An unusual cause for recurrent chest infections.

Hdl Handle:
http://hdl.handle.net/10147/285268
Title:
An unusual cause for recurrent chest infections.
Authors:
Lobo, Ronstan; Mulloy, Eithne M T
Affiliation:
Department of Medicine, St. John's Hospital, Limerick City, Limerick, Ireland. doctorrlobo@gmail.com
Citation:
An unusual cause for recurrent chest infections. 2012, 2012: BMJ Case Rep
Publisher:
BMJ case reports
Journal:
BMJ case reports
Issue Date:
Oct-2012
URI:
http://hdl.handle.net/10147/285268
DOI:
10.1136/bcr-2012-006910
PubMed ID:
23060375
Abstract:
We present a case of an elderly non-smoking gentleman who, since 2005, had been admitted multiple times for recurrent episodes of shortness of breath, wheeze, cough and sputum. The patient was treated as exacerbations of chronic obstructive pulmonary disease (COPD) and/or lower respiratory tract infections. Bronchoscopy was done which revealed multiple hard nodules in the trachea and bronchi with posterior tracheal wall sparing. Biopsies confirmed this as tracheopathia osteochondroplastica (TO). He had increasing frequency of admission due to methicillin-resistant Staphylococcus aureus and pseudomonas infections, which failed to clear despite intravenous, prolonged oral and nebulised antibiotics. The patient developed increasing respiratory distress and respiratory failure. The patient died peacefully in 2012. This case report highlights the typical pathological and radiological findings of TO and the pitfalls of misdiagnosing patients with recurrent chest infections as COPD.
Item Type:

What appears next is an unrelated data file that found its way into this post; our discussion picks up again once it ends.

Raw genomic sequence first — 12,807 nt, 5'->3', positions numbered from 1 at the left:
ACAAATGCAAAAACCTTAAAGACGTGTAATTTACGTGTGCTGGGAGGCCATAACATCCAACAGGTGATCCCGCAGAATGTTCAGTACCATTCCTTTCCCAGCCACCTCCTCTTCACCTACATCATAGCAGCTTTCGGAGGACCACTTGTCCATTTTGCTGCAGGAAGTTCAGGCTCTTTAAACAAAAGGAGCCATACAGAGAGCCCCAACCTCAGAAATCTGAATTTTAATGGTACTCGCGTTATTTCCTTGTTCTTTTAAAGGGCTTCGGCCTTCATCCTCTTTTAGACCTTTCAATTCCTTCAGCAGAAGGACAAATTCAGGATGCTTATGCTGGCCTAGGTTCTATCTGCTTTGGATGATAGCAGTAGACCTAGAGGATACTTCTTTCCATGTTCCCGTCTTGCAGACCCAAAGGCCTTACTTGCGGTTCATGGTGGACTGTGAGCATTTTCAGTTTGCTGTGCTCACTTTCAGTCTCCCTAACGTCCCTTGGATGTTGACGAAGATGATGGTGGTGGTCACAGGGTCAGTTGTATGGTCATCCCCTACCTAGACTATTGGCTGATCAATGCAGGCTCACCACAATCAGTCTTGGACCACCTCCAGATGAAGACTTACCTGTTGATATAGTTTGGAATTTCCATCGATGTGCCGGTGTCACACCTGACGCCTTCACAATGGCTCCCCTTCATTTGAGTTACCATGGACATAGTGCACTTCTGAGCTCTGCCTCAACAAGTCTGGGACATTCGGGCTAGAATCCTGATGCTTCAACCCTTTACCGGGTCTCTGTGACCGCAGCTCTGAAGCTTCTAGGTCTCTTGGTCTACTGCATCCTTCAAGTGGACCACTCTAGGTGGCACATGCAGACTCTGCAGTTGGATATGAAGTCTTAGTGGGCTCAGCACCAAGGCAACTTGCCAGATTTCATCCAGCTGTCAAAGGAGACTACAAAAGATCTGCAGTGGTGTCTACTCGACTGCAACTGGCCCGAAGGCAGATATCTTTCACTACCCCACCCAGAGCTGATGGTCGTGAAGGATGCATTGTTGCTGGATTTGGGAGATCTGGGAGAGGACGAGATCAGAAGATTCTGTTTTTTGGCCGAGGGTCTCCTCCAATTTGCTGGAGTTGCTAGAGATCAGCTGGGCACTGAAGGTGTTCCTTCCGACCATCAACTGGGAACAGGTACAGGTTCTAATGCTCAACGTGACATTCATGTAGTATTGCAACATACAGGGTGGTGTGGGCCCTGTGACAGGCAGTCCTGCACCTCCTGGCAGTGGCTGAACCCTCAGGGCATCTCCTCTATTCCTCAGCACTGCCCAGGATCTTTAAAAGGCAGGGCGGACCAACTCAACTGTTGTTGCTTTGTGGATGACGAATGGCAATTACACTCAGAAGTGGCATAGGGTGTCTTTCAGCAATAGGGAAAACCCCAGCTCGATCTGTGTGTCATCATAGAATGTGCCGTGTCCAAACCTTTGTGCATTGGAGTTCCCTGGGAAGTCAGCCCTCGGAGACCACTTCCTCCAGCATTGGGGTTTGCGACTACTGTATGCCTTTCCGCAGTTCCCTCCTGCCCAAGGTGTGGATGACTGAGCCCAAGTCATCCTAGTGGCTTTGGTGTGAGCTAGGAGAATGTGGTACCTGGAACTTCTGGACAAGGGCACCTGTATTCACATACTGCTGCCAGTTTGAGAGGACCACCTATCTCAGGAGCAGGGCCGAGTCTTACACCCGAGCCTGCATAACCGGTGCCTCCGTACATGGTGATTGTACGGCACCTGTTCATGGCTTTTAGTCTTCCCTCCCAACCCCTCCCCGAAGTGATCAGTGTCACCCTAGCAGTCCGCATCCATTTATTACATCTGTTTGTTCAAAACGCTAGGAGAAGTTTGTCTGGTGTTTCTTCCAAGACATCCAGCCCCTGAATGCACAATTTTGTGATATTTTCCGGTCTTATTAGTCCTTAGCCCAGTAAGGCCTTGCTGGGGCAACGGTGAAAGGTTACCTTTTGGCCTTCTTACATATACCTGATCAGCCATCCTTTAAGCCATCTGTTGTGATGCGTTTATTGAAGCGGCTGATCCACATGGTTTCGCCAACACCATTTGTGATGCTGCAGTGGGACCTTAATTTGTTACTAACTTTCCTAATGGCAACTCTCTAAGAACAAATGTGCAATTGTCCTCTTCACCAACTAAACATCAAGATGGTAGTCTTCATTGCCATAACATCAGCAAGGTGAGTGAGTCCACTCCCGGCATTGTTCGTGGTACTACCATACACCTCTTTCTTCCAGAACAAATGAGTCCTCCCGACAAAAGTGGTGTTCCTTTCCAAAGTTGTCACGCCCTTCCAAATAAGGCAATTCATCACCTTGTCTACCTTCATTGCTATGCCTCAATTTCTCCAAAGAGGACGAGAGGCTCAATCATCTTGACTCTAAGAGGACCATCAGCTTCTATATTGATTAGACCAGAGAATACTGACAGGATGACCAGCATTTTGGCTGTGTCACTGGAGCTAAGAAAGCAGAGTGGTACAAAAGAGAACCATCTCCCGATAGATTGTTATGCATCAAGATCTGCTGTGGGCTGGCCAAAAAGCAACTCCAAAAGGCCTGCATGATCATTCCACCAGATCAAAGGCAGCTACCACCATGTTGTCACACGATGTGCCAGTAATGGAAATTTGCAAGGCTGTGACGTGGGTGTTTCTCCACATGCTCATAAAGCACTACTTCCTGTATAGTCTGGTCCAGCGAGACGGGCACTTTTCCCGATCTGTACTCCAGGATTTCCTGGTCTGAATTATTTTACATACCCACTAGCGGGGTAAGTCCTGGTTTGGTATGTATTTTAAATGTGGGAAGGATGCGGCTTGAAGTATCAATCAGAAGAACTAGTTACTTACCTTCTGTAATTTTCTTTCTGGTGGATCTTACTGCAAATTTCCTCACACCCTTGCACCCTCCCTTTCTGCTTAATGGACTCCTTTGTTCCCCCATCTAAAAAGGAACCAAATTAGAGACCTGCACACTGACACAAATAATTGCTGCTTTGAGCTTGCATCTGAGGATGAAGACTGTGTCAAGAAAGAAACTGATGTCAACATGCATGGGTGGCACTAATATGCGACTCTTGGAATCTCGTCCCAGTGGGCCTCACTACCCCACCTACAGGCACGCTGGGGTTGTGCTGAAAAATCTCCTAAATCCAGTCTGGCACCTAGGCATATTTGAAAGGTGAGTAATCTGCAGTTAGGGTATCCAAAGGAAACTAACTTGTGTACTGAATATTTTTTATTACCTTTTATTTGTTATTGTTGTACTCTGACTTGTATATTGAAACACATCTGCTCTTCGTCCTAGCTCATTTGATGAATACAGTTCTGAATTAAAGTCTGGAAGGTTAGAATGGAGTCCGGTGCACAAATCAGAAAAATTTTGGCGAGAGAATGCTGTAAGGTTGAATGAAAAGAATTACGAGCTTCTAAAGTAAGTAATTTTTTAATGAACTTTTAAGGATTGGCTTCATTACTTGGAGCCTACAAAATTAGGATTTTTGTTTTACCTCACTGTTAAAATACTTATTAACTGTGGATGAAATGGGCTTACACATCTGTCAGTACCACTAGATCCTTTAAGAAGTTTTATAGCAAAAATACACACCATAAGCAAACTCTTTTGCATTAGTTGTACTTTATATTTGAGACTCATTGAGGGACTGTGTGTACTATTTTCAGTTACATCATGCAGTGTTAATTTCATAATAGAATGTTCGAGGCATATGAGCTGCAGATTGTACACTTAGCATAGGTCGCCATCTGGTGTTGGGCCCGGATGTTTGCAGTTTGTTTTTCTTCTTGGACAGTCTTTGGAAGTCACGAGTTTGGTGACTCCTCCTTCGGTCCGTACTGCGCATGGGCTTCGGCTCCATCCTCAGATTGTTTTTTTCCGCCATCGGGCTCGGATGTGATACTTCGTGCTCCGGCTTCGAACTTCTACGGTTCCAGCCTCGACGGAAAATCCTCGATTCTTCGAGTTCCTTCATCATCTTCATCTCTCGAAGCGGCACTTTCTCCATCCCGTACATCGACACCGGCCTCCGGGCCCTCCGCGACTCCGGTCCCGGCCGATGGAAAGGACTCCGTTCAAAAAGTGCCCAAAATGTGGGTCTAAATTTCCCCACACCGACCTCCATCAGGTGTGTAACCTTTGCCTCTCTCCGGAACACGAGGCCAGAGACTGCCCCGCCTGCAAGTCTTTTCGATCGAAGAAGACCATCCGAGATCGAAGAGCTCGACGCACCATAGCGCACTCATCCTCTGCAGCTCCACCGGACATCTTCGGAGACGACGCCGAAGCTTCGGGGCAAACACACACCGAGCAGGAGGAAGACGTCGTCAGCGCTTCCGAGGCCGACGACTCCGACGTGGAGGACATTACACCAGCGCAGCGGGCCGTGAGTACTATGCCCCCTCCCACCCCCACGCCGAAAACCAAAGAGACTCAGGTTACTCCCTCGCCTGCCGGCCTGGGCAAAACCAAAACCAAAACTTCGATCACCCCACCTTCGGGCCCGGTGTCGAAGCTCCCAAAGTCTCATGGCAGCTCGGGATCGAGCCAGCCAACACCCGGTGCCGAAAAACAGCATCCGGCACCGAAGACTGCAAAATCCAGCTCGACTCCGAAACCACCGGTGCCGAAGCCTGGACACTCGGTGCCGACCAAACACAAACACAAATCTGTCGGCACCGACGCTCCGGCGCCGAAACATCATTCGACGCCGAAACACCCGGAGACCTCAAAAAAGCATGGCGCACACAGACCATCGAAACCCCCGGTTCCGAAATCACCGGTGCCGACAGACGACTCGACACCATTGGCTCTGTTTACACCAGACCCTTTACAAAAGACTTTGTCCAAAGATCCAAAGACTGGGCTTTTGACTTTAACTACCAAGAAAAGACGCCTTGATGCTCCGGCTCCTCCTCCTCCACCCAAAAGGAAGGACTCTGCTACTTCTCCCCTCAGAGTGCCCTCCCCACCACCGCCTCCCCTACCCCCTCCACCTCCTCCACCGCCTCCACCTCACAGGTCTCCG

Article
Language:
en
Description:
We present a case of an elderly non-smoking gentleman who, since 2005, had been admitted multiple times for recurrent episodes of shortness of breath, wheeze, cough and sputum. The patient was treated as exacerbations of chronic obstructive pulmonary disease (COPD) and/or lower respiratory tract infections. Bronchoscopy was done which revealed multiple hard nodules in the trachea and bronchi with posterior tracheal wall sparing. Biopsies confirmed this as tracheopathia osteochondroplastica (TO). He had increasing frequency of admission due to methicillin-resistant Staphylococcus aureus and pseudomonas infections, which failed to clear despite intravenous, prolonged oral and nebulised antibiotics. The patient developed increasing respiratory distress and respiratory failure. The patient died peacefully in 2012. This case report highlights the typical pathological and radiological findings of TO and the pitfalls of misdiagnosing patients with recurrent chest infections as COPD.
Keywords:
RESPIRATORY DISORDER
MeSH:
Diagnosis, Differential; Fatal Outcome; Humans; Male; Methicillin-Resistant Staphylococcus aureus; Osteochondrodysplasias; Pseudomonas Infections; Pulmonary Disease, Chronic Obstructive; Recurrence; Respiratory Tract Infections; Staphylococcal Infections; Tracheal Diseases
ISSN:
1757-790X

Full metadata record

DC FieldValue Language
dc.contributor.authorLobo, Ronstanen_GB
dc.contributor.authorMulloy, Eithne M Ten_GB
dc.date.accessioned2013-04-26T15:45:11Z-
dc.date.available2013-04-26T15:45:11Z-
dc.date.issued2012-10-